Q: ­How important is it in your teaching of research methods to teach one of the statistics packages out there, like SPSS or R?  I ask with an eye on the job market: is Methods a more helpful job preparing course with or without the exposure to a stats package­

Dahlia: We teach a statistical package in our statistics course. I feel that working with real data in a statistics package is very valuable for really getting data analysis and statistics. And certainly a statistical package is a valuable qualification for many kinds of jobs. In my research methods course (following statistics), we do some data analysis with the statistical package. But it is not the main point of the course. I really think that the importance depends on the course goals—and the kinds of jobs students will get. For people who will be managers, they only need simple data analysis, say descriptive statistics in Excel. But they need to be a skeptical and effective CONSUMER of research and analysis. For those students, learning to do their own regression or cross-tabs analysis in a package might not be as important as things like how to write a good survey, being aware of response bias in surveys, conducting qualitative research or thinking hard about which control variables are needed in a particular study.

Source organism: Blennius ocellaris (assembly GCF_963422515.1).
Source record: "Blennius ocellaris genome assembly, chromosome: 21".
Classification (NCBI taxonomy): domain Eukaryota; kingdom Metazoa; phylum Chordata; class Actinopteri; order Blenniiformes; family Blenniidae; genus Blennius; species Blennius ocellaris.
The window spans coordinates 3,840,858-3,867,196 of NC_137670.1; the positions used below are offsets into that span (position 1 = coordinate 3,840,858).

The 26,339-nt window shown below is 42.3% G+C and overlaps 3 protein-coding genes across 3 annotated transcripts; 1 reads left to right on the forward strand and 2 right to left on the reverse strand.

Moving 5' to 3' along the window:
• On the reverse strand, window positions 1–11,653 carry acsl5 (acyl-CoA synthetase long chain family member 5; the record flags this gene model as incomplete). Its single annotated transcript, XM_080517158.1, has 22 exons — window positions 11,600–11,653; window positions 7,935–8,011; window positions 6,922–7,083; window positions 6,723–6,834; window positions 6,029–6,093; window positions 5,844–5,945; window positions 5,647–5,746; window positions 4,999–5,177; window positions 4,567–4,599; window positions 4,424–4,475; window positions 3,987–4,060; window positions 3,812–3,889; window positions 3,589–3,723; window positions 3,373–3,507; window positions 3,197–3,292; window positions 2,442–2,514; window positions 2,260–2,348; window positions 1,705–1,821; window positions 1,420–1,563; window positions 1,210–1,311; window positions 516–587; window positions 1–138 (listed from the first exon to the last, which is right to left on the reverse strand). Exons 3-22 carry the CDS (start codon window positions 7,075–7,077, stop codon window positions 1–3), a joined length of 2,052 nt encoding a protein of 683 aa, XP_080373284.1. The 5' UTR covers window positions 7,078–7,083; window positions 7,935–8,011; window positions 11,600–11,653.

Q: ­In my discipline, we struggle with students reading an abstract and then going straight to the discussion without analyzing/evaluating anything in between.  Using abstracts as an in-class activity might reinforce this behavior.  Any other suggestions?­

Dahlia: An important part of the training is to insist that they focus on the methods as described in the abstract—and also ask important questions about the methods that are not in the abstract. We wouldn’t want to use an abstract that did not describe the methods at all. We also have them read at least one full study each week, so the abstracts are for added examples and discussion purposes in class.

Q: It appears that when teaching research methods, quantitative aspects of the course outweigh the qualitative aspects. How can we make certain that we provide a very balanced assessment of research methods from both quantitative and qualitative perspectives?­

Dahlia: For us balance means using whatever approach or approaches are best suited to the research question and context. That can mean an exploratory qualitative approach, followed by a quantitative approach, followed by a qualitative and so on. And it may be different researchers at the different stages. Or a given study may have missed methods. In my experience in applied research, such as health policy, there is no great conflict between qualitative and quantitative, not like in some social science disciplines.

Q: ­Are purposeful sampling methods discussed?­

Dahlia: Yes, we discuss purposeful sampling in both the qualitative methods chapter and the sampling chapter.

Q: ­How does IRB work for assigning the surveys in class?­

Gregg: At my university, actually collecting data would require IRB approval. So I have them design the survey, including identifying a population and sampling strategy as well as crafting a complete questionnaire. But they don’t actually collect data.

Q: ­Is this a case study or phenomenological study etc…­ (slide 12)?

Dahlia: The study used in-depth interviews.

Q: ­What do you think about teaching statistics and research methods in an integrated course rather than as separate courses?­